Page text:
You have a job because you provide something that someone else needs. Could be external customers. Often it’s other departments in the organization. Maybe it’s your manager. Whoever your customers are, if you serve them well, you’re making your organization more effective and your contributions less dispensable.
First, a caveat: You can’t personalize Baldrige without a little learning and effort. Second caveat: The Baldrige model is not designed to prescribe an individual’s role, so we’re taking some liberties in doing so. We welcome your feedback on whether you think we’re on track.
As the Baldrige Criteria state, “performance and quality are judged by an organization’s customers.” Your performance and quality are judged by your customers. That being the case, you need to know who your customers are, what they require, and how you can meet and exceed those requirements.
Here are steps you can take to apply customer-driven excellence to your job:
- Identify your customers. Your boss is a customer. Coworkers are often customers. Other departments may be customers. Look at who gets the output of your work—they are your customers—then consider who is served when your work comes together with the work of others in the organization. Which external customers use the output of this work?
- Determine what each customer/customer group requires. Customer requirements fall into four categories: quality, delivery, cost, and service. Examples of customer requirements include accurate and complete (quality), on time (delivery), under budget (cost), and fully responsive to customer needs (service). Group your customers, internal and external, by what they require of you. Find out if your organization has identified the key requirements of your external customers. If you have more than three key customer groups, see if you can combine groups based on similar requirements. Once you have a list of requirements for each customer group, validate the list by discussing it with members of the customer group.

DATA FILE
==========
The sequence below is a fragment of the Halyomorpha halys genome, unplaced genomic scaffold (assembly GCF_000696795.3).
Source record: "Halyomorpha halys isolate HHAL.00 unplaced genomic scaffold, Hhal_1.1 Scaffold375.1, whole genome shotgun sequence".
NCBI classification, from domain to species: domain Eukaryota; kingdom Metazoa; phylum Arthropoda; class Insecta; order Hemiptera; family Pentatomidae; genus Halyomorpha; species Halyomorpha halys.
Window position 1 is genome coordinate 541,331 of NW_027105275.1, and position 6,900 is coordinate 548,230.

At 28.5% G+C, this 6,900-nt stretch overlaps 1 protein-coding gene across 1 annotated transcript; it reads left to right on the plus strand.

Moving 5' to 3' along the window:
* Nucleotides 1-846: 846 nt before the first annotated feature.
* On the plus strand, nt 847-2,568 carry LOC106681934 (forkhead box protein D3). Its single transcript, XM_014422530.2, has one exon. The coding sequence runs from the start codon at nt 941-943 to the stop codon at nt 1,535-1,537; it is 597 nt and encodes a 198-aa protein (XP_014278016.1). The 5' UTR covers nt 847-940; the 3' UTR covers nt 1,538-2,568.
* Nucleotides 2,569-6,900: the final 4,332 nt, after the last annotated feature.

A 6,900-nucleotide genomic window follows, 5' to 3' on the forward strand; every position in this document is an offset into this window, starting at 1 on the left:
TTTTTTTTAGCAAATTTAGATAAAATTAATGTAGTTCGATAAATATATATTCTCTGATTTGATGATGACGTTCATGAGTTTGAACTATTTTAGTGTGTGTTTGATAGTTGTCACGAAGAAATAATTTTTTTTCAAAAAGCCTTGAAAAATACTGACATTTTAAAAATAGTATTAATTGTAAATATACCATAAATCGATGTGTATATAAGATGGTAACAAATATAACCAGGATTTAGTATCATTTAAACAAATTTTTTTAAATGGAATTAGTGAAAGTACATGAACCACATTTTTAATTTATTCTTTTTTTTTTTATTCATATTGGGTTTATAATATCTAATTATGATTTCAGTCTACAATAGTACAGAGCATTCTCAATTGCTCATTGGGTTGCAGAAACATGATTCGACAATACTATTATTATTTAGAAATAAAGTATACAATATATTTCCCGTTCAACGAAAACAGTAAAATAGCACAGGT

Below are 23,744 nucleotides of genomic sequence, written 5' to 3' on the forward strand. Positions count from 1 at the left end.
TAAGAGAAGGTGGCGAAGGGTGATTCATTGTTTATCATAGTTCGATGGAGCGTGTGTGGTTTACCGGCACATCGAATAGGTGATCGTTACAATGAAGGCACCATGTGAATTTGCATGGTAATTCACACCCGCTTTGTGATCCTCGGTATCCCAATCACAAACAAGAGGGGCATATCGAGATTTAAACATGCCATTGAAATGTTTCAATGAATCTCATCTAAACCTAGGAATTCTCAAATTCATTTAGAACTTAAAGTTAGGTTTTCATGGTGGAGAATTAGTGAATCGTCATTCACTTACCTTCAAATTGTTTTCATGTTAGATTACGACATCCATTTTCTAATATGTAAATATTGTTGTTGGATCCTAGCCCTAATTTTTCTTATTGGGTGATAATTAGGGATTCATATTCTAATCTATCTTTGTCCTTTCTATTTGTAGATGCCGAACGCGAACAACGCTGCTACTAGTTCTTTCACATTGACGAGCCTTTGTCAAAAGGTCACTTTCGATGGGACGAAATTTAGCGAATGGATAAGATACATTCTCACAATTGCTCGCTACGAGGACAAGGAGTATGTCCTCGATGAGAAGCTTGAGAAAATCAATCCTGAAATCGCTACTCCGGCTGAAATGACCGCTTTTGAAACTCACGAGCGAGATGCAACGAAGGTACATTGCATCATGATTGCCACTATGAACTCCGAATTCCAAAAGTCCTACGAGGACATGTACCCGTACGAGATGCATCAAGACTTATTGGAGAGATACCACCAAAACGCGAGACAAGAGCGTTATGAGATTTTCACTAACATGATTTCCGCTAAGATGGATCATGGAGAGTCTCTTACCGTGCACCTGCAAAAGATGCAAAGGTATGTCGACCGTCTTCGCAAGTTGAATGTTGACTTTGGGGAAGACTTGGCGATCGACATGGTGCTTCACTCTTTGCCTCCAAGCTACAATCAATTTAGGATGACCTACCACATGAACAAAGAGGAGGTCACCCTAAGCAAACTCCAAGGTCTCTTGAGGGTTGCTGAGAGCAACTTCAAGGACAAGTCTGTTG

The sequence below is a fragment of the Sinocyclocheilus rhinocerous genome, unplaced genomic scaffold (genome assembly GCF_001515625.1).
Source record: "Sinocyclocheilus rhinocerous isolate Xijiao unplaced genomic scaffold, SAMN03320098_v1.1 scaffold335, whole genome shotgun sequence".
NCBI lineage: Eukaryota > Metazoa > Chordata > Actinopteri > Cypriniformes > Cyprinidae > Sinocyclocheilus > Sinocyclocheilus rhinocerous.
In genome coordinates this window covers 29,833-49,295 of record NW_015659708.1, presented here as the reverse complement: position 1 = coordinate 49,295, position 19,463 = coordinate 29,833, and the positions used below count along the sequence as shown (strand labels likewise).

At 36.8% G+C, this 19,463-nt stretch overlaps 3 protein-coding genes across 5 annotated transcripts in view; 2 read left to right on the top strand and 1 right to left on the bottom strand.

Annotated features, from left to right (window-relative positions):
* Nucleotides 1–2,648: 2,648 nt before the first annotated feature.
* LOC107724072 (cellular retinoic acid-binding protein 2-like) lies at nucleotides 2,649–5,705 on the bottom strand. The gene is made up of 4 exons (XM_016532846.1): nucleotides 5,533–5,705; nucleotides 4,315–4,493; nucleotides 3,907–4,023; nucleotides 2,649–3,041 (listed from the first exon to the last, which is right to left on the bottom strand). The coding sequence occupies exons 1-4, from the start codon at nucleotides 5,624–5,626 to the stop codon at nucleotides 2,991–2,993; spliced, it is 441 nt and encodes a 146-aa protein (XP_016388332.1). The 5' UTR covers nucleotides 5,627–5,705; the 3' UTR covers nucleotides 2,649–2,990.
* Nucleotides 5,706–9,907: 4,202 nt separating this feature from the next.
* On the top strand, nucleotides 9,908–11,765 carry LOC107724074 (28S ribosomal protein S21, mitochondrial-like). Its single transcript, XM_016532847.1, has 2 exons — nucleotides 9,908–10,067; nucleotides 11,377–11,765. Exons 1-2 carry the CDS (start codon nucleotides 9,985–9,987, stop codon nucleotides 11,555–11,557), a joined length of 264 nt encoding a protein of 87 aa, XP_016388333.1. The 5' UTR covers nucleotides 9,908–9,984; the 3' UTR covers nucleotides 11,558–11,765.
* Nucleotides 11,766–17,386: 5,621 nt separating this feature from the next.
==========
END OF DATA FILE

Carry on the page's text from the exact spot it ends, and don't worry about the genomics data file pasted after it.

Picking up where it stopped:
- Figure out how to measure your performance on their requirements. Once you know the requirements, the next step is to figure out how you can measure your performance on them. Some, such as accuracy and on-time delivery, are easy. Others, like responsiveness to customer needs, may require communication with your customers following delivery of your work.
- Establish communication mechanisms. You need to know what your customers require. Establish processes for two-way communication. Make it easy for your customers to ask questions, share their concerns, and describe exactly what they need.
- Set up a customer dashboard. Create your own customer dashboard using the measures you have identified for each customer group. Track performance on each measure and update your dashboard every month or quarter.
- Act on your dashboard. Once you have enough data to detect trends, identify areas where performance is not improving or is not at the level your customers expect. If improvement is within your control, act to close the gaps. If your organization has an improvement process such as a problem-solving process or PDCA, put it to work for you. If not, you will have to find a process you can use and learn how to use it.
Each of these steps may require knowledge you do not have, but it is knowledge you can acquire. Personalizing Baldrige means taking control of everything that is within your control, and that includes understanding who your customers are, what they require, and how you can best meet those requirements.